We absolutely love this recipe at our house. I hope you do too! Pro tip: if you or other family members prefer less spice or flavor, you can leave out the sesame oil and/or tamari and let them add it as desired to their own serving.

If you’re ready to discover where your best health has been hiding, I’d love to connect with you!

Apply for a complimentary Unstoppable Health Discovery Session. bit.ly/schedulinghealth (subject to availability).

Until next time, I’m wishing you unstoppable health!
~Rebecca

Tips for Staying Hydrated and Cool

With many of us feeling the heat this week, I wanted to share some tips to help you stay healthy and hydrated.

What temp

I know it can feel SO good to drink something cold when you feel hot…and that is totally okay to do. However, room temperature liquids actually allow your body to hydrate (use the water) faster. So consider that if you haven’t been drinking much water or if you are sweating a lot to take in room temperature liquid first and then maybe follow up with something colder. The important part is to regularly drink liquids throughout the day (we aren’t camels!). Your body needs about half your body weight in ounces of water daily…and its best when you drink throughout the day. If you struggle to stay hydrated and you have a very strong preference for drinking cold drinks, that’s okay–just know that your body needs to bring the liquid up to body temperature before it can be used.

What to drink

Hands down, the best thing to drink to hydrate you and build your health is clean, filtered water. However, there are lots of perfectly good ways to make hydrating more appealing.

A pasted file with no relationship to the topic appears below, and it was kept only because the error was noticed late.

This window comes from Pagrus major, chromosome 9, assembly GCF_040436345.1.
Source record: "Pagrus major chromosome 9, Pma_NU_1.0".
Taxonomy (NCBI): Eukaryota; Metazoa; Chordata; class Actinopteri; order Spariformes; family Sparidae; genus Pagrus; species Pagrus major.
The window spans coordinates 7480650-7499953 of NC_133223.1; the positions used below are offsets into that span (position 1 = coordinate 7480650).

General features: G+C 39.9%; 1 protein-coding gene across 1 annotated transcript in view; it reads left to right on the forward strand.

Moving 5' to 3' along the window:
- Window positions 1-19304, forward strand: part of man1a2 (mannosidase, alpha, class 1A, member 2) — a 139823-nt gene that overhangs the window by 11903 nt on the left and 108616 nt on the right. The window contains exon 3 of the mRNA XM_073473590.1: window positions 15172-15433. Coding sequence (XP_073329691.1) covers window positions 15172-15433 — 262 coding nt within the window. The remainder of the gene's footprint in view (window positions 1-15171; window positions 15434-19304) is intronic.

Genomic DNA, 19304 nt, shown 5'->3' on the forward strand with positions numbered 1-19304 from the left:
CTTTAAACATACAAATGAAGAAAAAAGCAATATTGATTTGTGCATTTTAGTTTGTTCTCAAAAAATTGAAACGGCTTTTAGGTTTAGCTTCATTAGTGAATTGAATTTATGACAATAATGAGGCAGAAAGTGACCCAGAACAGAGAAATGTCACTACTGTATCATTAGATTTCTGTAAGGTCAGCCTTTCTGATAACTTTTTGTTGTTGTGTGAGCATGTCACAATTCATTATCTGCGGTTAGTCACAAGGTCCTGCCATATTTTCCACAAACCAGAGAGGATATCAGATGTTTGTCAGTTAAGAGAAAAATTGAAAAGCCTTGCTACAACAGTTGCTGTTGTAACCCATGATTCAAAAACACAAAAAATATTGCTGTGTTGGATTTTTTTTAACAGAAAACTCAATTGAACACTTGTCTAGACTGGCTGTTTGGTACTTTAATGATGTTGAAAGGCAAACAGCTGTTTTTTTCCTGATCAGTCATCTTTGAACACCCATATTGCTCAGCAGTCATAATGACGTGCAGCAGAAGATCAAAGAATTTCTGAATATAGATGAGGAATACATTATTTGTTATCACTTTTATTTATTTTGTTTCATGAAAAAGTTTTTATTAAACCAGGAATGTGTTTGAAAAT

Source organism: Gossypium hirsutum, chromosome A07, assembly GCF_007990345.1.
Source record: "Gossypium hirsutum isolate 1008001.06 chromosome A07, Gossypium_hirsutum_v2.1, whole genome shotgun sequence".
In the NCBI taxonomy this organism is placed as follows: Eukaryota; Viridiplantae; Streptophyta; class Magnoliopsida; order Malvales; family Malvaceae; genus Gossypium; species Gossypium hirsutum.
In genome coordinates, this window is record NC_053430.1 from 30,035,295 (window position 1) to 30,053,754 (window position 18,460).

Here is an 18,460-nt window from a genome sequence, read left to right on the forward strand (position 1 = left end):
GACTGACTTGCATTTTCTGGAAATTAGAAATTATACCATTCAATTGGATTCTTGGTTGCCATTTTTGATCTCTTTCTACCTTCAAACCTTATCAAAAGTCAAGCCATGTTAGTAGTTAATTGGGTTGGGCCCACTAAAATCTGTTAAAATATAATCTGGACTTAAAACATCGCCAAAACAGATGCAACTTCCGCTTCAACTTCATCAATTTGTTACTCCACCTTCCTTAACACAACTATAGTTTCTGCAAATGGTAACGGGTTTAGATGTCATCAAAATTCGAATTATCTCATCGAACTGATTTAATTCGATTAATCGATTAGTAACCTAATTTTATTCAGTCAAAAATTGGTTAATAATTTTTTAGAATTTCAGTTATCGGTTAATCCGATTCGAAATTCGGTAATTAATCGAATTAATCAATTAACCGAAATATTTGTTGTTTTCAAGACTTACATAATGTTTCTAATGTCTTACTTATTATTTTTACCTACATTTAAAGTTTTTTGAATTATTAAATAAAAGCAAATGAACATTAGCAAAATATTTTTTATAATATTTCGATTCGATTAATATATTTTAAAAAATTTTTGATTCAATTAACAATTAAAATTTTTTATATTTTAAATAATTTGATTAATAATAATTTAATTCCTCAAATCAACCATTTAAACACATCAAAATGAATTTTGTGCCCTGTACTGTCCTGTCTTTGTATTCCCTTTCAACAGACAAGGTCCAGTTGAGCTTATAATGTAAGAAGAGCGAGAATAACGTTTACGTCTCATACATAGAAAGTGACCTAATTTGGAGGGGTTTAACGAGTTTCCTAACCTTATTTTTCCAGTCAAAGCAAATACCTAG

Adding in small amounts of mint, cucumber, citrus, ice cubes with something fun frozen inside (like mint, citrus, or berries) can make drinking water more interesting. Fizzy water can also be a good option (check out this link to see which brands have the least “forever chemicals“)
Iced herbal teas are another great option to help you stay hydrated. Caffeine leads to water and mineral/electrolyte loss so go for non-caffeinated herbal teas.

Electrolytes?

If you are sweating a lot, exercising for longer than an hour, or on a keto diet, you may want to add some electrolytes to your water. These are minerals that are lost through metabolism and sweating that your diet often supplies but if you are losing a lot of water, your food and water may not be able to replenish your optimal mineral levels fast enough (you’ll feel tired, crabby, maybe dizzy, have more muscle cramps, etc). When choosing electrolytes, there are many good options out there–check the ingredients! They should be simple ingredients like sodium, potassium, magnesium, calcium, and a healthy sweetener like stevia (avoid food coloring and artificial sweeteners). Some brands I think are decent are Key Nutrients Recovery Plus, Seeking Health’s optimal electrolyte powder, Activation Products trace minerals, Nuun, LMNT, Natural Calm that you add sea salt and No Salt potassium salt to.

If you’re ready to discover where your best health has been hiding, I’d love to connect with you!

Apply for a complimentary Unstoppable Health Discovery Session. bit.ly/schedulinghealth (subject to availability).

Until next time, I’m wishing you unstoppable health!
~Rebecca